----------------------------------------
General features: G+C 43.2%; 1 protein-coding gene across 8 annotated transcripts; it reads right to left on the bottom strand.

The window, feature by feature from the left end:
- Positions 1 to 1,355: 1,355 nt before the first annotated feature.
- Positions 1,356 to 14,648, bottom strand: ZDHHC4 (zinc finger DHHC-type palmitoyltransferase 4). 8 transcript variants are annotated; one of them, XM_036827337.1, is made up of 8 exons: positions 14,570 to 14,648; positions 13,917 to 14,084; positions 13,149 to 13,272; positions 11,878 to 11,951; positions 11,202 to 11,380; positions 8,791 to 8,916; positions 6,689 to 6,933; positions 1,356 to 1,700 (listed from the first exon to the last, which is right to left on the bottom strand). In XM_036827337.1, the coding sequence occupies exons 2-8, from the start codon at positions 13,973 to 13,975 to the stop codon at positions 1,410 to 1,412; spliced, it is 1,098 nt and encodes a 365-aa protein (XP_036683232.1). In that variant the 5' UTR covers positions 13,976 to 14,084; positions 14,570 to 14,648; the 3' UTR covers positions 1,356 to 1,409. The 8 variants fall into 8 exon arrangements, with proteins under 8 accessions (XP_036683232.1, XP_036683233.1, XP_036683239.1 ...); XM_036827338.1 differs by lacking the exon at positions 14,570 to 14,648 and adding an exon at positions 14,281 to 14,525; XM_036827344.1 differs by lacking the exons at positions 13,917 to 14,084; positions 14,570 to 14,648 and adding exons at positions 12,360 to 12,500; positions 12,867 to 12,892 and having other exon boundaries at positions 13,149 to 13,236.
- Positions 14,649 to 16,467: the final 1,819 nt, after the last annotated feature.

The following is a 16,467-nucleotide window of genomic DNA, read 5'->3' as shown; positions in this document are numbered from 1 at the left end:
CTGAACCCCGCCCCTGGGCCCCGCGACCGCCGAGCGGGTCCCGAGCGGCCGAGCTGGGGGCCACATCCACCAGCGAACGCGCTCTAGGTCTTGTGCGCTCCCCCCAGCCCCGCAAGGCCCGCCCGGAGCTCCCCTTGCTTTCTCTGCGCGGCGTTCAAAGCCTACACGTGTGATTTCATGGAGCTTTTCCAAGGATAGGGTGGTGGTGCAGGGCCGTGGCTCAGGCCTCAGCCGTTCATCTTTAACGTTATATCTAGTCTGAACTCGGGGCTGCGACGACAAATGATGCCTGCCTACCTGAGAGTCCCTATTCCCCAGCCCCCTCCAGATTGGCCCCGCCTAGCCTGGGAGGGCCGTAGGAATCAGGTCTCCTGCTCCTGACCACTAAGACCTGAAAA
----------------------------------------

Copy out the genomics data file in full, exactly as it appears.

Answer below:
General features: G+C 43.2%; 1 protein-coding gene across 8 annotated transcripts; it reads right to left on the bottom strand.

The window, feature by feature from the left end:
- Positions 1 to 1,355: 1,355 nt before the first annotated feature.
- Positions 1,356 to 14,648, bottom strand: ZDHHC4 (zinc finger DHHC-type palmitoyltransferase 4). 8 transcript variants are annotated; one of them, XM_036827337.1, is made up of 8 exons: positions 14,570 to 14,648; positions 13,917 to 14,084; positions 13,149 to 13,272; positions 11,878 to 11,951; positions 11,202 to 11,380; positions 8,791 to 8,916; positions 6,689 to 6,933; positions 1,356 to 1,700 (listed from the first exon to the last, which is right to left on the bottom strand). In XM_036827337.1, the coding sequence occupies exons 2-8, from the start codon at positions 13,973 to 13,975 to the stop codon at positions 1,410 to 1,412; spliced, it is 1,098 nt and encodes a 365-aa protein (XP_036683232.1). In that variant the 5' UTR covers positions 13,976 to 14,084; positions 14,570 to 14,648; the 3' UTR covers positions 1,356 to 1,409. The 8 variants fall into 8 exon arrangements, with proteins under 8 accessions (XP_036683232.1, XP_036683233.1, XP_036683239.1 ...); XM_036827338.1 differs by lacking the exon at positions 14,570 to 14,648 and adding an exon at positions 14,281 to 14,525; XM_036827344.1 differs by lacking the exons at positions 13,917 to 14,084; positions 14,570 to 14,648 and adding exons at positions 12,360 to 12,500; positions 12,867 to 12,892 and having other exon boundaries at positions 13,149 to 13,236.
- Positions 14,649 to 16,467: the final 1,819 nt, after the last annotated feature.

The following is a 16,467-nucleotide window of genomic DNA, read 5'->3' as shown; positions in this document are numbered from 1 at the left end:
CTGAACCCCGCCCCTGGGCCCCGCGACCGCCGAGCGGGTCCCGAGCGGCCGAGCTGGGGGCCACATCCACCAGCGAACGCGCTCTAGGTCTTGTGCGCTCCCCCCAGCCCCGCAAGGCCCGCCCGGAGCTCCCCTTGCTTTCTCTGCGCGGCGTTCAAAGCCTACACGTGTGATTTCATGGAGCTTTTCCAAGGATAGGGTGGTGGTGCAGGGCCGTGGCTCAGGCCTCAGCCGTTCATCTTTAACGTTATATCTAGTCTGAACTCGGGGCTGCGACGACAAATGATGCCTGCCTACCTGAGAGTCCCTATTCCCCAGCCCCCTCCAGATTGGCCCCGCCTAGCCTGGGAGGGCCGTAGGAATCAGGTCTCCTGCTCCTGACCACTAAGACCTGAAAA